14. [url,0,4855556.story?coll=ny-leadnationalnews-headlines[/url] BY GLENN THRUSH WASHINGTON BUREAU May 9, 2006 WASHINGTON -- A founding father of the vast right-wing conspiracy is throwing a July fundraiser in New York for Sen. Hillary Rodham Clinton's re-election campaign. Rupert Murdoch, the devoutly conservative Australian-born founder of Fox News and owner of the New York Post will fete a Democrat who is the very embodiment of left-wing excess to his viewers and readers, a source in Clinton's camp said. That person said Murdoch's move doesn't represent a shift in his core beliefs, but signals his recognition that Clinton has done a good job in the Senate. Murdoch held a similar fundraiser several years ago for Sen. Charles Schumer, who also is a Democrat. The Clintons, who have a penchant for de-fanging their enemies, have been cozying up to Murdoch for several years. The senator chatted him up at a recent Fox News anniversary party. And some media critics have even noted that Fox's talking heads don't pillory Hillary Clinton quite like they used to. In November, Newsday reported that Murdoch's News Corp. paid the Glover Park Group, whose principals include Clinton advisers Howard Wolfson and Gigi Georges, about $200,000 in an unsuccessful effort to block TV ratings changes. ----------------------------------------------------- Sometimes it is more important to protect LIFE than Liberty
  15. does any of this really surprise you anymore? Sure, when I was a kid there was not internet... (well, maybe a small one at Bell labs or something), but my parents where always asking where are you going, what are you doing, who are you with, when will you be back? Sure, it sucked as a kid, but you know what? They were doing their Job. Something many parents today know nothing about. ----------------------------------------------------- Sometimes it is more important to protect LIFE than Liberty
  16. I find it funny you are using Fox news as a source now, when on many occasions you have dismissed them as "Not" credible.... I guess what ever fits your argument :-) ----------------------------------------------------- Sometimes it is more important to protect LIFE than Liberty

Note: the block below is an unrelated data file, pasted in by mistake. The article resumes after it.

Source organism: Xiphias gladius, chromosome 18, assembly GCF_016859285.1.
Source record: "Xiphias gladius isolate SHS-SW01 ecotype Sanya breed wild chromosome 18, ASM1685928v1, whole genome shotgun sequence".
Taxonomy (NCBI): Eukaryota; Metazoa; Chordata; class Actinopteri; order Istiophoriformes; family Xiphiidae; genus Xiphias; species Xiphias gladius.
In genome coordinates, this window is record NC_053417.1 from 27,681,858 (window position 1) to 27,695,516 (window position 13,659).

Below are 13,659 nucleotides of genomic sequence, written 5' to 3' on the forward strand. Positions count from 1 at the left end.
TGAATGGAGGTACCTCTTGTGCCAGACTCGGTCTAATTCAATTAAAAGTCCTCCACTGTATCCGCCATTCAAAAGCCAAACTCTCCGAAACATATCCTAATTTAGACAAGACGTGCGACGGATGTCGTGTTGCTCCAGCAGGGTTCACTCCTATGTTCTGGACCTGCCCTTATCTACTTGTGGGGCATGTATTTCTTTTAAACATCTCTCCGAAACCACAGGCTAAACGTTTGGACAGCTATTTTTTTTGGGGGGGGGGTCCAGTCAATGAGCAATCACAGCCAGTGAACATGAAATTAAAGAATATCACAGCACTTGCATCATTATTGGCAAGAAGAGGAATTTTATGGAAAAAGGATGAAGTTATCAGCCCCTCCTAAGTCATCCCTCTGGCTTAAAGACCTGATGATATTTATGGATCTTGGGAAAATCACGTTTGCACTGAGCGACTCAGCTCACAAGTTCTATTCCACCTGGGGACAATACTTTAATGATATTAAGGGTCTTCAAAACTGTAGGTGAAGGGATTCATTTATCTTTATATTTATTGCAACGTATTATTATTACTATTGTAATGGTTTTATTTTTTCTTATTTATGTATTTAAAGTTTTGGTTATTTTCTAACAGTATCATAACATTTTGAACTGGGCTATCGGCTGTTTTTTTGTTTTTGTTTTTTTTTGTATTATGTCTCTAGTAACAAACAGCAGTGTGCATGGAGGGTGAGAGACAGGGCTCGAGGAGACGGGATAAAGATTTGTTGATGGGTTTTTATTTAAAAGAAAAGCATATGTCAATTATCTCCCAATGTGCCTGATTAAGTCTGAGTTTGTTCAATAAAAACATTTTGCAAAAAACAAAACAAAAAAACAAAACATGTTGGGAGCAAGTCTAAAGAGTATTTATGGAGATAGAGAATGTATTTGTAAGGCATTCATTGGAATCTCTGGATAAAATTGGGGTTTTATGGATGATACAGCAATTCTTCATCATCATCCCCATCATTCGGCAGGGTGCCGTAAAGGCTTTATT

17. as an answer to your question.... " Is It ok to brake the law for sport stars" In this case YES. Why? Because we (Sox Fans) needed Mirabelli in that game. We have all seen what happens when Varitek tries to catch wakefield.... and since Bard was traded. Do a survey of the People in BOSTON and ask them if they cared given the situation, this was a Sox Yanks game after all. Chances are good that at least 75% of those polled would have said it was OK... Boston is a HUGE BASEBALL town. Baseball first, people's safety second... Trust Me. ----------------------------------------------------- Sometimes it is more important to protect LIFE than Liberty
  18. Off topic, but someone once said; "If there were no God, there would be no Atheists" It made me think..... ----------------------------------------------------- Sometimes it is more important to protect LIFE than Liberty
  19. The only reference to produce in England affected by radiation I can find is due to a nuclear accident at an English Plant: The Windscale fire Main article: Windscale fire In 1957, a fire at one of the twin Windscale reactors caused the world's worst nuclear accident until the Three Mile Island accident in 1979. (Both were later overshadowed by the Chernobyl accident in 1986.) An estimated 750 terabecquerels (TBq) (20,000 curies) of radioactive Iodine-131 were released, and milk and other produce from the surrounding farming areas had to be destroyed. For comparison, 250,000 terabecquerels (7 million curies) of Iodine-131 were released by Chernobyl, and only 0.55 terabecquerels (15 curies) of Iodine-131 by Three Mile Island. ----------------------------------------------------- Sometimes it is more important to protect LIFE than Liberty
  20. No, but I am not sure I believe that claim.... What is the contamination from.... Why just certain area in England? Based on air currents, that doesn't even seem to make sense.. ----------------------------------------------------- Sometimes it is more important to protect LIFE than Liberty